After looking at how the dominating publishers are approaching digital products and exploring the services that the successful education startups are offering, my assessment of the educational publishing segment is that technology is acting as a disruptive innovation in the shift from print to digital and the industry is changing drastically as a result. Technology is disrupting companies’ business models and products and, because of this disruption, there is great potential for startups to compete successfully with the big players.

As technology and the Common Core standards alter curricula and lesson planning, teachers and schools will have more options to choose from when selecting their materials. As print textbooks are replaced with tablets and apps, less schools will automatically turn to Pearson and McGraw-Hill for their products and will begin to look elsewhere. I predict that more innovative, technological thinkers will create startups to infiltrate–and revolutionize–the educational publishing segment, and that the marketplace for educational materials will change dramatically. 



The last startup we’ll discuss creates its products for universities, not K-12 schools, but it’s important to note the advancements being made in surrounding markets in educational publishing. Boundless demonstrates a startup that is taking a different approach to infiltrate their market than the ones we’ve seen. BetterLesson, Clever, Lore and GoalBook all offer innovative services to teachers and students through online spaces. Boundless, however, offers innovative products and competes directly with the big textbook companies in their market, something we may see more companies attempt to do as schools look for new ways to incorporate technology in their classrooms.

Boundless is also a notable company to explore because of the perspective they take on the work they are doing in this industry. Boundless’ CEO Ariel Diaz talks at TEDxCambridge 2013 on how he believes we need to reshape, or essentially flip, the way we teach subjects in all classrooms:

According to the company’s website, Boundless was founded in 2011 ” to revolutionize the educational experience.” Since its inception, Boundless has raised almost $10 million to fund this revolution and thousands of students across the US are experimenting with Boundless instead of using their traditional college textbooks.

In comparison to the etextbooks that the big companies Pearson and McGraw-Hill are producing, Boundless’ ebooks offer similar interactive features to help students learn and the company explains how it uses technology to make these features useful:

“Boundless Learning Technology, based on active recall and spaced repetition, prompts you with quizzes, flashcards, summarization and more at the optimal points during your reading to help you retain information.”

Boundless’ learning technology includes flashcards and quizzes, seen below,  built into textbooks that test students at optimal times in their reading to increase their memory and understanding of the content.  Students can also electronically highlight text and make notes.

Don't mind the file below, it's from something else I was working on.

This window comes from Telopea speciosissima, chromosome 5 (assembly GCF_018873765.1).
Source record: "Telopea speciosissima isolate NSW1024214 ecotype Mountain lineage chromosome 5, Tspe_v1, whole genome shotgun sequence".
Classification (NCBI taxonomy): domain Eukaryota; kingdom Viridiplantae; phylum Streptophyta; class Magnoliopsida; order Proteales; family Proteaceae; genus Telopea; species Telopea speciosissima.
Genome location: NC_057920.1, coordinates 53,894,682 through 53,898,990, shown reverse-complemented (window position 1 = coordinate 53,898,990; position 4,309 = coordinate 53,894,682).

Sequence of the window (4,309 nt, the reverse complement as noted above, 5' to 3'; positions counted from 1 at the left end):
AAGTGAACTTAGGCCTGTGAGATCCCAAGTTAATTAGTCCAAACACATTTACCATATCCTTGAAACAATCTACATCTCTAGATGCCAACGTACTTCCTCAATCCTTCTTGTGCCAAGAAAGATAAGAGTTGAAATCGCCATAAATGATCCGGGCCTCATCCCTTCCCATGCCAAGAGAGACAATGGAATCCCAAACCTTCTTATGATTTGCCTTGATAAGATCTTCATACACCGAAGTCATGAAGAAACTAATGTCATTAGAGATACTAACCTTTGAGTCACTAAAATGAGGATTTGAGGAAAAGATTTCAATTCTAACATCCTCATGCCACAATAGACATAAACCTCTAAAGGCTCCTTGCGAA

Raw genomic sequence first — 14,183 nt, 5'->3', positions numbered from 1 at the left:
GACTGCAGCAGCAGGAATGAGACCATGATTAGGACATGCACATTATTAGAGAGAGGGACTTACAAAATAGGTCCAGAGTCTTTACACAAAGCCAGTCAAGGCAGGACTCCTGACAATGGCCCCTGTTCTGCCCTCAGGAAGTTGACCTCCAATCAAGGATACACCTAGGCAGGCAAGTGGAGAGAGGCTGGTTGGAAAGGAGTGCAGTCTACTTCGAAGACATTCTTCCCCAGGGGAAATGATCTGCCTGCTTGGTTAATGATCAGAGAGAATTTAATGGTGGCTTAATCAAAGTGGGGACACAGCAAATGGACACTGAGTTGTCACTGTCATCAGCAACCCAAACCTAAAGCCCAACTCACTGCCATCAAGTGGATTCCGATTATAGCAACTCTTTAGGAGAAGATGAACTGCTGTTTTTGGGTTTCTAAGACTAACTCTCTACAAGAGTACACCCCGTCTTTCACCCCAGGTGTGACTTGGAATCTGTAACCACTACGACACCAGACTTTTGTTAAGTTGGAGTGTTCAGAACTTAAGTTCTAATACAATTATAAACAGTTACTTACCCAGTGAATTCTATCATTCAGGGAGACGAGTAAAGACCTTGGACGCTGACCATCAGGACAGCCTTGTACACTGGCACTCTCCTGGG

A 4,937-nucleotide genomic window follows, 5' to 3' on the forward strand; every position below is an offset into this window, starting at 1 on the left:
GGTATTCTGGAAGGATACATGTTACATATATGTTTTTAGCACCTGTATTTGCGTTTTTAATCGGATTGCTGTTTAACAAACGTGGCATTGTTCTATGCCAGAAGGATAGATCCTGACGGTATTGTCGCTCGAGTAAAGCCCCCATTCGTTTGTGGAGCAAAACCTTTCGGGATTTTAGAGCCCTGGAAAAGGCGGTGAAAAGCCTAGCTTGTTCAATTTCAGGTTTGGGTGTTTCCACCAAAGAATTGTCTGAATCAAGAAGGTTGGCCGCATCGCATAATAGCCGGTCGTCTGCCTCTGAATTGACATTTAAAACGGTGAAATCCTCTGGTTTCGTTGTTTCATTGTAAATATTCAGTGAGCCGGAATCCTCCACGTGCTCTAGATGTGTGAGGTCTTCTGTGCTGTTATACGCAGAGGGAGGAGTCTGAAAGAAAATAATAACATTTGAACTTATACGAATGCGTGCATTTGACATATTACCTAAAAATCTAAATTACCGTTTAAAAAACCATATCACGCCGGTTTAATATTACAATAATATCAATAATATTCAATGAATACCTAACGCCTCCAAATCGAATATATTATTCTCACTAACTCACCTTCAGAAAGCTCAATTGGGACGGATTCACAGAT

Boundless' flashcards and quizzes use technology to enhance educational content

Boundless’ flashcards and quizzes use technology to enhance educational content

Boundless’ products are also notably less expensive than the college textbooks they’re competing against. The cost of many of the print college textbooks on the market often exceeds $100 and the costs are still rising; Boundless’ textbooks, on the other hand, are offered at a steady, accessible $19.99.

Boundless has done such a good job of offering competitive, affordable products that three of the big educational publishers–Pearson, McGraw-Hill Education and Cengage–sued the startup in April 2012 for copyright infringement and unfair competition, among other offenses. While the details haven’t been released, there were reports of a settlement. Regardless, the lawsuit didn’t stop Boundless from pushing forward with their innovative and affordable products.

We’ve seen that Pearson and McGraw-Hill are producing etextbooks and other digital products with similar technology and rivaling features, more K-12 schools may choose to take the path many college students are taking by choosing Boundless textbooks and look elsewhere for their educational content.

McGraw-Hill Education

McGraw-Hill Education moved down a spot from 2011 to be the eighth largest publisher in the world in 2012, and the second largest educational publisher behind Pearson. McGraw-Hill Education joins Pearson to dominate the K-12 textbook market. President of McGraw-Hill Education K-12 Peter Cohen notes the company’s success in a recent article about the Common Core: “[You would be] hard pressed to find a school district that doesn’t have a McGraw-Hill program of some kind.”

Despite this strong presence in the market, McGraw-Hill Education recently did some restructuring, a possible response to the 10% decrease they experienced in sales in the first nine months of 2012 due to decreased school funding. In June 2012, McGraw-Hill Education named Lloyd G. “Buzz” Waterhouse as new president and chief executive officer of the company and in March 2013, parent company McGraw-Hill sold McGraw-Hill Education to Apollo Global Management. In a letter to shareholders, Harold McGraw stressed the company’s focus on the digital future of their products by explaining that the sale “will enable the education company to continue developing digital learning systems for better outcomes for students and professionals around the world.”